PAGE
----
• Tricia

    I used to have trouble getting back to sleep after waking in the wee hours, but taking Glycine capsules (2) before bed has really helped. It does seem to give me especially vivid dreams sometimes! But it’s worth it, I think. I also usually read on my iPad on the “night” setting before going to sleep, but I sometimes keep a “real” book and read it only before bed, to give my eyes and brain a break from screens.

  • Tracie

    I started having sleep issues with perimenopause and it seemed to improve after going through menopause. The worst was all the anxious thoughts that kept me tossing and turning. Then I read that those anxious voices are simply “monkey chatter” so quit listening to it. Thankfully, that helps me a lot. I can catch myself and think, “This is monkey chatter. Everything will be better in the morning so stop worrying about it. Plus, if I really need to solve a problem, I’ll think more clearly in the morning and can ask for help.” … And I took a lot of Benadryl back in the day. The topic of sleep reminded me of a meme my husband showed me this week as we were shutting out the lights.

    My dreams be like: “You seem stressed. Would you prefer to lose all your teeth tonight or return to high school?”

    There are 503 comments so far, and many of them are hilarious, especially if you have had the same anxiety-induced dreams. Here are a few of the comments:
    “Why not both, and also you forget to wear pants?”
    “I dream that I need a wee and there are no doors on the toilet stalls.”
    “There is no fear like the dream where we’re running late for a test in a class we don’t remember signing up for. Give us axe murderers every night over this terror.”
    “I always have dreams about either returning to high school and I forgot my locker combination or I return to college and completely forgot about a class all semester and now I have a test.”
    “High school it is, but this time you’re nakey!”

    If you want to read comments instead of counting sheep, look at @whineforwine_ on Instagram’s account and the March 3 post. You’re welcome!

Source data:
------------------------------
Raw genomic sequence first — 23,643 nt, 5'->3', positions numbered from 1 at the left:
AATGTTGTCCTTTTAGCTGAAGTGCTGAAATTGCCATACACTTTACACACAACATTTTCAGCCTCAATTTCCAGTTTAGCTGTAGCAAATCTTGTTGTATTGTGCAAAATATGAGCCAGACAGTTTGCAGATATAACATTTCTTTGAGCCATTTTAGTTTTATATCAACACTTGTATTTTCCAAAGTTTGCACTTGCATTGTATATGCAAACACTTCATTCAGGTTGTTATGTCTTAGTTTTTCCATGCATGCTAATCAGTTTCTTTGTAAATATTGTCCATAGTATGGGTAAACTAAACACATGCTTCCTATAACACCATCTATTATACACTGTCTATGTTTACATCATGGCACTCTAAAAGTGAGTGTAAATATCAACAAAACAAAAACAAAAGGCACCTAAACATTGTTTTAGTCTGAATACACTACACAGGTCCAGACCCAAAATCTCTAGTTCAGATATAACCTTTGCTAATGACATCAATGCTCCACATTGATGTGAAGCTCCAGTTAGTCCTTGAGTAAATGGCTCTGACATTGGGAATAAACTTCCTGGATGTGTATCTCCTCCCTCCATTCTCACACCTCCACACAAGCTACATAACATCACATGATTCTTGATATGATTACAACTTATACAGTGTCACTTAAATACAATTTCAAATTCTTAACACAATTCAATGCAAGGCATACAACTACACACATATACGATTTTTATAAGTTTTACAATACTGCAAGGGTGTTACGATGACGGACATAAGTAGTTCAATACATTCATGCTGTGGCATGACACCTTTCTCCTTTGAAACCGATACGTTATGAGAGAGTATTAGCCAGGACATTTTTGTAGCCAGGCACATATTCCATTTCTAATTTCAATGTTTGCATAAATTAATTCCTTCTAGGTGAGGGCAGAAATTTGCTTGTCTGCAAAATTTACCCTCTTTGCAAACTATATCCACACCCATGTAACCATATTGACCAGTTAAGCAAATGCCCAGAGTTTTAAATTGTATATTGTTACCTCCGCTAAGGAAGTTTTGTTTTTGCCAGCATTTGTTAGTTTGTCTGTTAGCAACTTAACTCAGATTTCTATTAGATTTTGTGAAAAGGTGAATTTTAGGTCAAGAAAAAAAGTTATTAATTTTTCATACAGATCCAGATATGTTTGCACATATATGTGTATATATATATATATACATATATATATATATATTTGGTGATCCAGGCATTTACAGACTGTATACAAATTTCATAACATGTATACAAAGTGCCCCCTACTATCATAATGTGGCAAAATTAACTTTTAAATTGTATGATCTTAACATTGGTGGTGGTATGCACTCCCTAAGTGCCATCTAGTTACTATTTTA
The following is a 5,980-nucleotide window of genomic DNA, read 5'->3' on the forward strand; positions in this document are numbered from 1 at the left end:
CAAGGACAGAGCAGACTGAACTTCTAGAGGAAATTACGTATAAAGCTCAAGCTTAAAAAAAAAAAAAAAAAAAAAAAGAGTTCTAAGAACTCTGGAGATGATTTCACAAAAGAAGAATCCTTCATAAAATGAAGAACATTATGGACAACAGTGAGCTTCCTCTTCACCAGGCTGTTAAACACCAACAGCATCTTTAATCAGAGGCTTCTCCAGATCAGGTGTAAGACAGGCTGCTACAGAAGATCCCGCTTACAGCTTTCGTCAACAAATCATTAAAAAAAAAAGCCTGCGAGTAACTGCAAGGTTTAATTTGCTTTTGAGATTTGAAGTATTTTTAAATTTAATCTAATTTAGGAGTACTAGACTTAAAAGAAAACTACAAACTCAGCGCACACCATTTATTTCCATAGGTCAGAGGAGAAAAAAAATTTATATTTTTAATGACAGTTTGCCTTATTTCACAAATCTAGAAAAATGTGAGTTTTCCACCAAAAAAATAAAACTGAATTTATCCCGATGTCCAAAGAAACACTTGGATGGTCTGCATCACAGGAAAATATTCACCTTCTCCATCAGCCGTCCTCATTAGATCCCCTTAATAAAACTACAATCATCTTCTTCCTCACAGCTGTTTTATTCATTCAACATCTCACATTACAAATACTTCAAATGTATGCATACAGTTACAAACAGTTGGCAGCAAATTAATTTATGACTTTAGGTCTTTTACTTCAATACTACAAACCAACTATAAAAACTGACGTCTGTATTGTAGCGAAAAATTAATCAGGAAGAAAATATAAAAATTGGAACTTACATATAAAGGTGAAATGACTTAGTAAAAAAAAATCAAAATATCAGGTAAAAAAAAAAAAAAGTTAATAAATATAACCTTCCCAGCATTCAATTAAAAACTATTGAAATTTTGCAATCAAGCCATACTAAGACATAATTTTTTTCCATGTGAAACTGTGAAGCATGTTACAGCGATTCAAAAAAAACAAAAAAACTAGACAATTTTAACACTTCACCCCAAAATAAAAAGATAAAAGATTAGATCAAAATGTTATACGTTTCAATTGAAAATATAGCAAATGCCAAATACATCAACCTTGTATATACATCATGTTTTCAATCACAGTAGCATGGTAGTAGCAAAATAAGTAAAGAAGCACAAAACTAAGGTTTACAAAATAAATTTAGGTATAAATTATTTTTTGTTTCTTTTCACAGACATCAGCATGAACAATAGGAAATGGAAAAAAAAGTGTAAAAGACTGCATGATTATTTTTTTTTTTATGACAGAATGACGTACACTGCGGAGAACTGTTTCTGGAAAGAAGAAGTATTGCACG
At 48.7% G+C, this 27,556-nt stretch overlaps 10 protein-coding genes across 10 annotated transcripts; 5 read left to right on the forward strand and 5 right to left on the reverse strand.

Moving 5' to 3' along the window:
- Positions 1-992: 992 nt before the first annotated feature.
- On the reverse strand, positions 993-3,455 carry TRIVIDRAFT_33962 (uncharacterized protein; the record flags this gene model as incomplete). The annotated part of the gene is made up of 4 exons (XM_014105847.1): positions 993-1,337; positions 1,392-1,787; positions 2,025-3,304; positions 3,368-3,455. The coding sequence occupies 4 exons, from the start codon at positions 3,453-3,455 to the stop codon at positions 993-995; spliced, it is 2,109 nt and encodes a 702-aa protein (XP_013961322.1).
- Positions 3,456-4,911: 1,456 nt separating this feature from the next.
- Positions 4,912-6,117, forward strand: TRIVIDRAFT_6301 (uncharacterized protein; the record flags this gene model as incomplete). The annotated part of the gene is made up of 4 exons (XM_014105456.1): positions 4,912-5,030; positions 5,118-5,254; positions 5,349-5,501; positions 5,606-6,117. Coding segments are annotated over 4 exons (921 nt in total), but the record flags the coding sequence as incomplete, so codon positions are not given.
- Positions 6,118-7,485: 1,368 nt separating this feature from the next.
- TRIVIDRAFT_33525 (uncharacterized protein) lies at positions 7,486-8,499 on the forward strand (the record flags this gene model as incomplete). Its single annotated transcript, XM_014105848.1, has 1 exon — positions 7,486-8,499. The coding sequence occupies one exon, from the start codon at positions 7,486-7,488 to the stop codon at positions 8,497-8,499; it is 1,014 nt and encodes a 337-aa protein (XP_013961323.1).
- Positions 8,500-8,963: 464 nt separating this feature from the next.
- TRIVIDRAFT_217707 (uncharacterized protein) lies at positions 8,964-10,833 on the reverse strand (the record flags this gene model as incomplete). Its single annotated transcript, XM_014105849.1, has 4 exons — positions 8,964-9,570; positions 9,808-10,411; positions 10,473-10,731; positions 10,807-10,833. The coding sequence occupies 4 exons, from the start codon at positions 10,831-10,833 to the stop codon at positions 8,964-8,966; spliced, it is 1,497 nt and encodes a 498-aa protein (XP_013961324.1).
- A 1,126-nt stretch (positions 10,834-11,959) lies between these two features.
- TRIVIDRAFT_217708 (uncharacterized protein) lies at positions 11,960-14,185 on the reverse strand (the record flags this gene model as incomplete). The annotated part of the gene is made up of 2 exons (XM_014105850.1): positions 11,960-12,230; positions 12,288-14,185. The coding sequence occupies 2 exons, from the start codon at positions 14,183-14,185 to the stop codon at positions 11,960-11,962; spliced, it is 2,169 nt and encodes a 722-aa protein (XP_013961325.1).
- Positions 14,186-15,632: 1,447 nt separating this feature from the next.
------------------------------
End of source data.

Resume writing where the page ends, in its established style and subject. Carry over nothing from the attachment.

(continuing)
• Audrey

    Kristin, your sleep habits mimic mine very closely. I do the exact same with audiobooks by listening to something I’ve listened to multiple times. I have talked to my dr about this sleep issue of having a hard time falling asleep and staying asleep. I told her about the audiobooks and she would like me to try weaning myself, but it’s hard. The advice she gives is meditation (I have little to no success with this), deep breathing, taking a bath, watch the screen time and don’t worry about things that are outside of your control.

    We’re retired and are fortunate to not have any major drama or health concerns in our family (right now), so I think about silly things; what time should I feed my sourdough starter, how much more snow are we going to have this winter (like I can do something about it), are we really happy streaming instead of relying on cable, and the list of nothingness goes on and on. I’ve stopped wearing my watch and monitoring my sleep patterns as I want to be an over-achiever in this area and can’t ever measure up, so I find it causes me some stress (I know, silly). Elusive sleep will we ever see each other again?

    P.S., my husband regularly gets 2 to 2-1/2 hours of deep sleep a night, sigh…plus he gets more calories everyday. 😊

  • Becky

    I’m so happy to hear that I’m not the only one with this problem! I’ve not tried the audiobook solution tho – will consider that next time. I have wondered about something Audrey mentioned – if it is somehow connected to eating carbs (my hubby sleeps and has no issue at all with eating tons of carbs where I try to limit them) so I wonder if more carbs = better sleep? I usually give myself a limit of 1 to 1 1/2 hours of being awake then I move to the sofa – often just the change of venue will help me fall back asleep as I’m not worried about keeping hubby awake with my tossing and turning! And I turn on a heating pad and the fan as the localized heat will help me relax and the fan keeps me cool! Hahaha

  • Patty

    My sleep success is mixed but I have the most luck when I read before bed, usually on my Kindle. As soon as I feel sleepy, I stop reading. Even if I really want to know what happens next, I stop reading and go to sleep. My thoughts tend to stay on the book and not wander off. At those wake-up in the middle of the nights and can’t get back to sleep times, I have sometimes tried reading some more with just a few minutes and this often works to get me back to sleep.

  • Theona

    Sleep is hit or miss, but either way sleep/no sleep seems to go in cycles. I found a time-release melatonin that allows me to sleep for longer periods of time.

Leave a Reply

Your email address will not be published.